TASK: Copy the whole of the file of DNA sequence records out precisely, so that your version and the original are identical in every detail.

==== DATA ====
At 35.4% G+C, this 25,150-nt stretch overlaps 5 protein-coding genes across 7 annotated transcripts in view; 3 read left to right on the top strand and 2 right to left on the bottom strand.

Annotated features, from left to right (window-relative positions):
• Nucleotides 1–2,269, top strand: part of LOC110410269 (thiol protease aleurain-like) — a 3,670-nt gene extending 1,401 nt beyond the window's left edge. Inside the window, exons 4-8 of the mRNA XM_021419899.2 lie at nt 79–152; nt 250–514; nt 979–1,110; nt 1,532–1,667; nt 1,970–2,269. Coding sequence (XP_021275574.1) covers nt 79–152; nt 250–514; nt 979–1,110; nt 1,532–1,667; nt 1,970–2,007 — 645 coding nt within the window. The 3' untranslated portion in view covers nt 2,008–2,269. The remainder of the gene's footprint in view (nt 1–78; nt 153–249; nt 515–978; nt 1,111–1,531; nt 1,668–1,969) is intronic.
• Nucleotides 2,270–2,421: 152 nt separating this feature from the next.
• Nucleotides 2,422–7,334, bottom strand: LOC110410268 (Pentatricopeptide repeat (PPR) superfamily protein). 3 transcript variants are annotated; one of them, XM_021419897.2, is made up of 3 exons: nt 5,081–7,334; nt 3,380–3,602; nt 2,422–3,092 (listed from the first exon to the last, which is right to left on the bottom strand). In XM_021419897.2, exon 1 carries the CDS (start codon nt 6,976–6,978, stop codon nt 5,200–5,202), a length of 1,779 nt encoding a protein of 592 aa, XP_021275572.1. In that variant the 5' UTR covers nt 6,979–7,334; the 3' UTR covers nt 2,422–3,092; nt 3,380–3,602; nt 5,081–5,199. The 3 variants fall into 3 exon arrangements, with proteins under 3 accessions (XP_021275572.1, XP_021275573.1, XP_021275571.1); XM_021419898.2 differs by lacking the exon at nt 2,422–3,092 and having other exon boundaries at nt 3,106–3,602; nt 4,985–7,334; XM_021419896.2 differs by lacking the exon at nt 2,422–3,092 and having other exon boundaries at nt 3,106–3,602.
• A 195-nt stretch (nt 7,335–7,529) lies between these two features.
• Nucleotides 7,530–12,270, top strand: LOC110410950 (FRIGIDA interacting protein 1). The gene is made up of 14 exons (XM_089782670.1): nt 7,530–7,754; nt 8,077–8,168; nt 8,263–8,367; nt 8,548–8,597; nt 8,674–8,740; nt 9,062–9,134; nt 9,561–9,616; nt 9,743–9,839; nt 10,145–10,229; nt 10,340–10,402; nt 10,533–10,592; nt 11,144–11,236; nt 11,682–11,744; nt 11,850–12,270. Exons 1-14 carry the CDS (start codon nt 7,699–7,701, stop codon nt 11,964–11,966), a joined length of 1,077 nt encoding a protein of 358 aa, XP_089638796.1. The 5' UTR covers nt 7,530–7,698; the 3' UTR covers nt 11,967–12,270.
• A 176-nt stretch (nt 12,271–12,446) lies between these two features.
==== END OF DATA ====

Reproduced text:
At 35.4% G+C, this 25,150-nt stretch overlaps 5 protein-coding genes across 7 annotated transcripts in view; 3 read left to right on the top strand and 2 right to left on the bottom strand.

Annotated features, from left to right (window-relative positions):
• Nucleotides 1–2,269, top strand: part of LOC110410269 (thiol protease aleurain-like) — a 3,670-nt gene extending 1,401 nt beyond the window's left edge. Inside the window, exons 4-8 of the mRNA XM_021419899.2 lie at nt 79–152; nt 250–514; nt 979–1,110; nt 1,532–1,667; nt 1,970–2,269. Coding sequence (XP_021275574.1) covers nt 79–152; nt 250–514; nt 979–1,110; nt 1,532–1,667; nt 1,970–2,007 — 645 coding nt within the window. The 3' untranslated portion in view covers nt 2,008–2,269. The remainder of the gene's footprint in view (nt 1–78; nt 153–249; nt 515–978; nt 1,111–1,531; nt 1,668–1,969) is intronic.
• Nucleotides 2,270–2,421: 152 nt separating this feature from the next.
• Nucleotides 2,422–7,334, bottom strand: LOC110410268 (Pentatricopeptide repeat (PPR) superfamily protein). 3 transcript variants are annotated; one of them, XM_021419897.2, is made up of 3 exons: nt 5,081–7,334; nt 3,380–3,602; nt 2,422–3,092 (listed from the first exon to the last, which is right to left on the bottom strand). In XM_021419897.2, exon 1 carries the CDS (start codon nt 6,976–6,978, stop codon nt 5,200–5,202), a length of 1,779 nt encoding a protein of 592 aa, XP_021275572.1. In that variant the 5' UTR covers nt 6,979–7,334; the 3' UTR covers nt 2,422–3,092; nt 3,380–3,602; nt 5,081–5,199. The 3 variants fall into 3 exon arrangements, with proteins under 3 accessions (XP_021275572.1, XP_021275573.1, XP_021275571.1); XM_021419898.2 differs by lacking the exon at nt 2,422–3,092 and having other exon boundaries at nt 3,106–3,602; nt 4,985–7,334; XM_021419896.2 differs by lacking the exon at nt 2,422–3,092 and having other exon boundaries at nt 3,106–3,602.
• A 195-nt stretch (nt 7,335–7,529) lies between these two features.
• Nucleotides 7,530–12,270, top strand: LOC110410950 (FRIGIDA interacting protein 1). The gene is made up of 14 exons (XM_089782670.1): nt 7,530–7,754; nt 8,077–8,168; nt 8,263–8,367; nt 8,548–8,597; nt 8,674–8,740; nt 9,062–9,134; nt 9,561–9,616; nt 9,743–9,839; nt 10,145–10,229; nt 10,340–10,402; nt 10,533–10,592; nt 11,144–11,236; nt 11,682–11,744; nt 11,850–12,270. Exons 1-14 carry the CDS (start codon nt 7,699–7,701, stop codon nt 11,964–11,966), a joined length of 1,077 nt encoding a protein of 358 aa, XP_089638796.1. The 5' UTR covers nt 7,530–7,698; the 3' UTR covers nt 11,967–12,270.
• A 176-nt stretch (nt 12,271–12,446) lies between these two features.